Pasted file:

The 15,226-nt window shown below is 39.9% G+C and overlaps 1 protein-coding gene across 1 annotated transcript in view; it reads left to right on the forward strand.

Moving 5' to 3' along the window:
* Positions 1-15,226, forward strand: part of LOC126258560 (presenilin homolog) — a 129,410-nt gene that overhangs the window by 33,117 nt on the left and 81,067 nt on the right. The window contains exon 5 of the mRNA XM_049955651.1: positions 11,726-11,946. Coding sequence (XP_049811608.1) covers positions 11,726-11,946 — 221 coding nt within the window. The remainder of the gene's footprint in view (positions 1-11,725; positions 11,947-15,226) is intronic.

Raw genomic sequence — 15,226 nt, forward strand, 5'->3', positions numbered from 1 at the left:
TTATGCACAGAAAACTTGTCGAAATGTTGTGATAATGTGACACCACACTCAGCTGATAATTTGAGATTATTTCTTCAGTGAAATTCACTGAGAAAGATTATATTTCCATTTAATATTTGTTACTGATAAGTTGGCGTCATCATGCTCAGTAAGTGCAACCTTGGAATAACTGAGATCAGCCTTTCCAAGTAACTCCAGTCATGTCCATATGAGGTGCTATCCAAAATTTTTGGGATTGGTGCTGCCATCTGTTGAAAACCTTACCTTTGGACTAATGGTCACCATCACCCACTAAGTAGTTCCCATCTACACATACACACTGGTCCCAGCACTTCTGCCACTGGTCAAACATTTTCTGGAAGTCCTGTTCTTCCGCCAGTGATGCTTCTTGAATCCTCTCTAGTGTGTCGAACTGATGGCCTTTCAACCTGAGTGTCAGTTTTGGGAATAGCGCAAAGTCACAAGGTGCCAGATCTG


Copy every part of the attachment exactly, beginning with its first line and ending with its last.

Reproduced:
The 15,226-nt window shown below is 39.9% G+C and overlaps 1 protein-coding gene across 1 annotated transcript in view; it reads left to right on the forward strand.

Moving 5' to 3' along the window:
* Positions 1-15,226, forward strand: part of LOC126258560 (presenilin homolog) — a 129,410-nt gene that overhangs the window by 33,117 nt on the left and 81,067 nt on the right. The window contains exon 5 of the mRNA XM_049955651.1: positions 11,726-11,946. Coding sequence (XP_049811608.1) covers positions 11,726-11,946 — 221 coding nt within the window. The remainder of the gene's footprint in view (positions 1-11,725; positions 11,947-15,226) is intronic.

Raw genomic sequence — 15,226 nt, forward strand, 5'->3', positions numbered from 1 at the left:
TTATGCACAGAAAACTTGTCGAAATGTTGTGATAATGTGACACCACACTCAGCTGATAATTTGAGATTATTTCTTCAGTGAAATTCACTGAGAAAGATTATATTTCCATTTAATATTTGTTACTGATAAGTTGGCGTCATCATGCTCAGTAAGTGCAACCTTGGAATAACTGAGATCAGCCTTTCCAAGTAACTCCAGTCATGTCCATATGAGGTGCTATCCAAAATTTTTGGGATTGGTGCTGCCATCTGTTGAAAACCTTACCTTTGGACTAATGGTCACCATCACCCACTAAGTAGTTCCCATCTACACATACACACTGGTCCCAGCACTTCTGCCACTGGTCAAACATTTTCTGGAAGTCCTGTTCTTCCGCCAGTGATGCTTCTTGAATCCTCTCTAGTGTGTCGAACTGATGGCCTTTCAACCTGAGTGTCAGTTTTGGGAATAGCGCAAAGTCACAAGGTGCCAGATCTG